There are many reasons to incorporate structure in your home education life. Common reasons include:
- Children who need a framework in order to feel less anxious
- Parents new to home ed who need reassurance and an element of familiarity
- Children who need help with executive functioning skills
Many people might think home ed structure would replicate school; timetables, set lesson times, scheduled breaks, but it’s possible to create structure without recreating an environment which has failed for many children.
For many people, having a rhythm to the day helps with focus, and ensures that chores are done and meals happen at around the right time. Home education is not just about school subjects, so starting with the structure of daily life is a good start.
When do you eat meals? Do you do chores after breakfast? Would a quiet time after lunch for reading/rest work well for your family?
Next there’s the weekly structure. Which groups, classes or after school activities do you go to? Are there times when one child is at an activity that you could use to spend focused learning time with a sibling? Do you have a day when you can meet grandparents or do something as a family? Would you like afternoons set aside for creative activities, or outdoor pursuits? For those families where parents work non-standard hours, maybe Family Friday or evening learning would work best?
Then there’s the overlying structure to the month, term or year. Will you travel? Have humanities unit studies for one semester, and science studies for the next? Incorporate one excursion a month? Mark the passing seasons with a nature table and journal? What about following the Classical style four year history rotation, or having a work experience year?
Once you have a plan of how you would like your weeks to flow, you can look at the individual aspects of your child’s education and how they can be incorporated. It’s good to avoid rigid schedules, as being forced to stop reading to do maths (or vice versa) turns something a child does willingly out of interest into a task, which can often diminish its appeal. Break times are important, but many children can only focus for 15-20 minutes, so more regular breaks will be needed. For a young child, 20 minutes reading in the morning could be paired with half an hour of maths games after lunch, then a walk before a humanities/science session.
One common way to help children of all ages is by making a list or checklist. Depending on age, you might give them freedom to fit the required tasks into the day or week as they see fit, or have a sequence of tasks that need to be finished before a certain time. Your checklist could be detailed: music practice, two pages of maths, walk the dog, journal prompt 27, finish diorama. Don’t forget to add fun things to the list! Have a snack, call a friend, do some scrapbooking, play with the dog. A list is a great way to remind children of activities they want to do but sometimes forget, so giving lots of choices is good. You might have a points system, or different categories for essential tasks and those which are free choice. Something that works well for little children is to have a visual list or grid– play a game, go outside, read together, make something.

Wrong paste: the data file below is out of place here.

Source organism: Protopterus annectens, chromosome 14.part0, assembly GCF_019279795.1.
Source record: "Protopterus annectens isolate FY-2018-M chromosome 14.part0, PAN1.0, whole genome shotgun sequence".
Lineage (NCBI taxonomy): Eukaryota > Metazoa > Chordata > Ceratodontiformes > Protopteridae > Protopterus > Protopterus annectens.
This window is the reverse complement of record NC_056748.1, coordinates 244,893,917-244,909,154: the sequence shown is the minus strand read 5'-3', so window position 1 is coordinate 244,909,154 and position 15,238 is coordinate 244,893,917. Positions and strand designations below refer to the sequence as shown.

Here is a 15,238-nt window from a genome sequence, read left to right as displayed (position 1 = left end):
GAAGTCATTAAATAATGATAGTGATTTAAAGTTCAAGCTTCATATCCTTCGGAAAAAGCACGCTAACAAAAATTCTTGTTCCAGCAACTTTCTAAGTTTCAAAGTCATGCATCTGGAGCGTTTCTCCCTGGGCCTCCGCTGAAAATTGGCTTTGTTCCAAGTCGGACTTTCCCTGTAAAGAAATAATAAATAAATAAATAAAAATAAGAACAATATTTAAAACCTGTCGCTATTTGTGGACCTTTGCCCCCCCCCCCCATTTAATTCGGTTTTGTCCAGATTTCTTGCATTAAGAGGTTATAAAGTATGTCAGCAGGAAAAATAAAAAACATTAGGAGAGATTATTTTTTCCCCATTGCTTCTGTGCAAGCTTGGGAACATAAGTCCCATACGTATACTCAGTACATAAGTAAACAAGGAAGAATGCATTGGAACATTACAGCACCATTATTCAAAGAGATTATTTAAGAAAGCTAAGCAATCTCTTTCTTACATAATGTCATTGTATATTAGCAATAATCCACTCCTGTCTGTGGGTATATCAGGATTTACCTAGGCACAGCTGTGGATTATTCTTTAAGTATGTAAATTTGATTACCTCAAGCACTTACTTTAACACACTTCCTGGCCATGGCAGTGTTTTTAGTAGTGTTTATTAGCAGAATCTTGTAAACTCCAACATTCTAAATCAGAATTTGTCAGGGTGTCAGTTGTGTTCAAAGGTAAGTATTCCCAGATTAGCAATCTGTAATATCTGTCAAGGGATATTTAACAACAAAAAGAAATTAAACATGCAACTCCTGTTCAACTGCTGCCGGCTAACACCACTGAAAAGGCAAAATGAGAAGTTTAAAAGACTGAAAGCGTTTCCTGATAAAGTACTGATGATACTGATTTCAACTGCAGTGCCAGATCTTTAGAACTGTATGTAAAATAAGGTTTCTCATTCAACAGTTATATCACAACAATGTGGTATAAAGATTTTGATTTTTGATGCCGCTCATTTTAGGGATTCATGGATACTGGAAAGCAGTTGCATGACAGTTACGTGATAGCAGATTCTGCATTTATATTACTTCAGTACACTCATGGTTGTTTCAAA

As children get older, and are moving towards formal study, they need more detailed lists but the best training is for them to be involved in creating a list or timetable, and then responsible for implementing it. After all, once they are studying or working that’s what they will need to do, so the more practice they have the better. This is an opportunity for us to scaffold their learning, to show them the way but allow them the freedom to make mistakes and learn from them. If your child is doing courses with deadlines, it’s particularly important to help them ensure they meet them, so reminding them for the first few times is a good idea.
Remember that many of the best learning opportunities in life happen unannounced. If a neighbour is caring for a baby possum, you need to stay up until 2am to view an astronomy event, an excursion is advertised in your local group or your child suddenly becomes fascinated by invertebrates, it’s fine to change your plan.
And we all have bad days, so cut yourself (and your children) some slack. Have a pyjama day, give the kids a bucket of water and a paintbrush and ask them to paint the fence, call a friend and invite them over for coffee. Sometimes we have bad weeks, or as many experienced during the pandemic, bad months. Be kind to yourself. Focus on your relationship with your children and remember that empathy, flexibility, and self-care are at least as important as maths, geography and chemistry.
Ways to create structure in your home education life:
Anything which occurs regularly can help to create a timetable or rhythm.
Time outside – Time for reflection – Regular home ed group – After school classes – After lunch nap or quiet time – Observe the seasons, create a nature table – Create traditions for the first day of term, the longest day of the year etc – Celebrate annual events and festivals, Holi, Pi Day Solstice, Bastille Day, Christmas – Camps –Weekly, termly or yearly topics – Reading time, either alone or together – Family meet ups like Sunday dinner, or cousins day – Co-ops and activity groups – Online classes or sessions – Family excursion day – Chores – Walks or bike rides – Regular study time – Morning and evening routines – Planting and harvestingLast updated on